Thus, mediation briefs that explore the strengths and weaknesses of a motion to dismiss on grounds such as the statute of limitation, failure to exhaust administrative remedies, preemption or the inability to prove a material element of a claim (for example, no protected complaint in a retaliation case) can promote a successful mediation. Selecting the Right Mediator Employment lawyers tend to favor mediators with significant substantive knowledge of employment law. Although mediators should have strong process skills — the ability to listen, and to build trust and empathy with the parties and their lawyers. The ability to evaluate strengths and weaknesses through in-depth know ledge of employment law is often crucial. Plus, it is no longer considered a risk to mediator neutrality for the mediator to diplomatically express his or her own view of the parties' legal positions. Before the popularity of mediation, the parties often viewed each other's mediator recommendations with great skepticism.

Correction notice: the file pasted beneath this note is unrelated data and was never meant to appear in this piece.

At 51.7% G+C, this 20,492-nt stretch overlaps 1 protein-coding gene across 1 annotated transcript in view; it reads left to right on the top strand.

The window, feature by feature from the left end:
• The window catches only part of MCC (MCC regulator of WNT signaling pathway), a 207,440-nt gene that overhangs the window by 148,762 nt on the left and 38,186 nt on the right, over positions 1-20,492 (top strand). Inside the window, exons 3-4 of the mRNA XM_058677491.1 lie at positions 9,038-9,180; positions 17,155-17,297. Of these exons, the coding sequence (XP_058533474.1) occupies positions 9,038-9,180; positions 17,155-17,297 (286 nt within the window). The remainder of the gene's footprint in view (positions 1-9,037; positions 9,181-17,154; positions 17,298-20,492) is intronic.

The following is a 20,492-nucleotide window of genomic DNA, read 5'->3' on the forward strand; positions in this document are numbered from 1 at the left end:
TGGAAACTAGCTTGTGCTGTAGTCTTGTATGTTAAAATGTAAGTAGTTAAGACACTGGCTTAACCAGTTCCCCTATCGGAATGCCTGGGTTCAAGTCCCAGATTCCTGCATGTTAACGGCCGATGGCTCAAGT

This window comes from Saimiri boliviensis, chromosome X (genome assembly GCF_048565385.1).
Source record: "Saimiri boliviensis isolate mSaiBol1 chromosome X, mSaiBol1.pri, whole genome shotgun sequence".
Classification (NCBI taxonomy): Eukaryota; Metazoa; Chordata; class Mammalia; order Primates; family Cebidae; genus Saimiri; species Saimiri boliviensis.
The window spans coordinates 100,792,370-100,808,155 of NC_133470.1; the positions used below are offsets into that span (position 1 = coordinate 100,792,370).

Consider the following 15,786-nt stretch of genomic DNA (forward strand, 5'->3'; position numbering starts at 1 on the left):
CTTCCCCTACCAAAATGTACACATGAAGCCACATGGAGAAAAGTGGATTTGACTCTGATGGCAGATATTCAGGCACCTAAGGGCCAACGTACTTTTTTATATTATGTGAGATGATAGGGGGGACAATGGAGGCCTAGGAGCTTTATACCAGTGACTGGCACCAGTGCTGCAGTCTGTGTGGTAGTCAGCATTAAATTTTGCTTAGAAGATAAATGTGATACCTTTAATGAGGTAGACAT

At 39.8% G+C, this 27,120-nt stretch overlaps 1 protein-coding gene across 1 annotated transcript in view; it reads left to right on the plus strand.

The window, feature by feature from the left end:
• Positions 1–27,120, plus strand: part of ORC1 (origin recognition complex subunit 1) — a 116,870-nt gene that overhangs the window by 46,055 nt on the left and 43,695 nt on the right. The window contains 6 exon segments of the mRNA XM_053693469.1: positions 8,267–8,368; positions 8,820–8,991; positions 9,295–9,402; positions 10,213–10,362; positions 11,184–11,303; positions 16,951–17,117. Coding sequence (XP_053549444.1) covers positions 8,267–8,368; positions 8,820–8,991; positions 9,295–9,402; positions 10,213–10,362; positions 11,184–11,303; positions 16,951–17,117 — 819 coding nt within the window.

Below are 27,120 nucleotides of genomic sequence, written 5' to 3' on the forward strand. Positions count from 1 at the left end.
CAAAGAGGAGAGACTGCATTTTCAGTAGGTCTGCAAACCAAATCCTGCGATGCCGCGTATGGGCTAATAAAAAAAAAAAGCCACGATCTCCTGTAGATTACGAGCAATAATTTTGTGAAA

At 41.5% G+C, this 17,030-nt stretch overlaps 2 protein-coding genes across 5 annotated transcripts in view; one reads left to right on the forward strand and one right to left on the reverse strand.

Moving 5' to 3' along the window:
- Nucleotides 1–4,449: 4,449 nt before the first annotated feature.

It has become increasingly easy to vet mediators by obtaining information from colleagues. Mediators should be willing to discuss with you, in a brief telephone conference during the selection process, their mediation styles and the kinds of cases they have handled, and to provide references. You might even consider asking for the names of lawyers in unsuccessful mediations. Another major consideration is who will be effective in overcoming the likely obstacles to settlement. For example, in a sexual harassment lawsuit, is the mediator candidate someone a sensitive, emotionally traumatized plaintiff can trust? Likewise, will a stubborn, experienced lawyer or corporate executive respect and listen to the mediator? Finally, the most important qualification is that a mediator be tenacious and resourceful. Tenacity is a mediator's most important trait — never give up, never stop exploring possible solutions, even if the mediation is not settled during the first day.